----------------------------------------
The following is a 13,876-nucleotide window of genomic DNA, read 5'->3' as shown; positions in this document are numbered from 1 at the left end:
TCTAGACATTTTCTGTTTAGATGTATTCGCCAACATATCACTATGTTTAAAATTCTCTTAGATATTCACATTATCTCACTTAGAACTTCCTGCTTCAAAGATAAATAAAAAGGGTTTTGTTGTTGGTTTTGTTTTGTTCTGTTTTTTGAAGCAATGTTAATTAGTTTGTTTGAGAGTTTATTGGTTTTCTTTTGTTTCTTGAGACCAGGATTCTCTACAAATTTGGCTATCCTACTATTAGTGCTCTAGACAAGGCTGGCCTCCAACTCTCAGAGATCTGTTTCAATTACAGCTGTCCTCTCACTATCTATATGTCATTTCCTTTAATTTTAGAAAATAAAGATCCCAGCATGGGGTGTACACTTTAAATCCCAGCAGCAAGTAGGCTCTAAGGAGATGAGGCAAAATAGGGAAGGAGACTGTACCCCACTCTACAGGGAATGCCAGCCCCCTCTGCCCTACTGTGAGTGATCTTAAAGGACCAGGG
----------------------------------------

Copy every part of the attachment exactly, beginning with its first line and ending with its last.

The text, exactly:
The following is a 13,876-nucleotide window of genomic DNA, read 5'->3' as shown; positions in this document are numbered from 1 at the left end:
TCTAGACATTTTCTGTTTAGATGTATTCGCCAACATATCACTATGTTTAAAATTCTCTTAGATATTCACATTATCTCACTTAGAACTTCCTGCTTCAAAGATAAATAAAAAGGGTTTTGTTGTTGGTTTTGTTTTGTTCTGTTTTTTGAAGCAATGTTAATTAGTTTGTTTGAGAGTTTATTGGTTTTCTTTTGTTTCTTGAGACCAGGATTCTCTACAAATTTGGCTATCCTACTATTAGTGCTCTAGACAAGGCTGGCCTCCAACTCTCAGAGATCTGTTTCAATTACAGCTGTCCTCTCACTATCTATATGTCATTTCCTTTAATTTTAGAAAATAAAGATCCCAGCATGGGGTGTACACTTTAAATCCCAGCAGCAAGTAGGCTCTAAGGAGATGAGGCAAAATAGGGAAGGAGACTGTACCCCACTCTACAGGGAATGCCAGCCCCCTCTGCCCTACTGTGAGTGATCTTAAAGGACCAGGG